Tombs from Ming Dynasty discovered in Central China’s Hubei; occupants remain unidentified
Published: May 29, 2022 06:35 PM Updated: May 29, 2022 06:32 PM
The screenshot of The Paper
The screenshot of The Paper

Ancient tombs from the Ming Dynasty (1368-1644) were discovered in the village of Daitan, in Qianjiang city of Central China's Hubei Province, local media outlet Qianjiang Radio & Television Station reported on Sunday. The tombs are now in the middle of a rescue excavation and are still unidentified so far.

The archeological site includes four grouted tombs, and one cemetery surrounding the tombs. The librarian from Hubei Provincial Institute of Cultural Relics and Archaeology explained that the tombs are from the Ming dynasty period. The first coffin has been opened and the remains inside can be directly investigated.

With the approval of the State Administration of Cultural Heritage, a joint team, consisting of the Hubei Provincial Institute of Cultural Relics and Archaeology and Qianjiang Museum, will conduct a rescue excavation of the tomb. The total excavated area of the tomb complex so far reached 400 square meters.

As no epitaph has been found, the occupants of the tombs remain unidentified.

Archaeological experts said that physical historical materials and the remains will allow the study of the burial customs and design in Qianjiang during that period. In addition, the archaeological team can also learn about the level of ancient technology and social and economic life at that time in the same location.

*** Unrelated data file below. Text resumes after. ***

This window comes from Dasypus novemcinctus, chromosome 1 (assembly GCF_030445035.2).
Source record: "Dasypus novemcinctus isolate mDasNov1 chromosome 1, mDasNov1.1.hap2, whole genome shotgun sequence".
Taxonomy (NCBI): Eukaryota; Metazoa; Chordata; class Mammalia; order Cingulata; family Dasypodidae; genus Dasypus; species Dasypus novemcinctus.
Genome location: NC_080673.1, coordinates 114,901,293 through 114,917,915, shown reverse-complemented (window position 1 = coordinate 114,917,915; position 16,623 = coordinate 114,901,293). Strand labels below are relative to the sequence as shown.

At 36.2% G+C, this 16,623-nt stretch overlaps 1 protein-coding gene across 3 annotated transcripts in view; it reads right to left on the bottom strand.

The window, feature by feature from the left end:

Wen Li, an official with the Hubei Provincial Institute of Cultural Relics and Archaeology, told the media that after the burial objects are cleaned up, they will be further restored and displayed in museums for the public to visit.

Hubei has been a major province in the discovery and maintenance of cultural relics, with museums holding more than 1.57 million cultural relics.

The tomb of the Marquis Yi of Zeng, excavated in 1978 in Leigu Dun, suburb of Suizhou city, is the tomb of the king of Zeng in the early Warring States Period (475BC-221BC). On April 27, 2018, the top leaders of China and India jointly visited an exhibition of fine cultural relics at the Hubei Provincial Museum, making Hubei become an even more popular place for tourists and archaeologists.

Global Times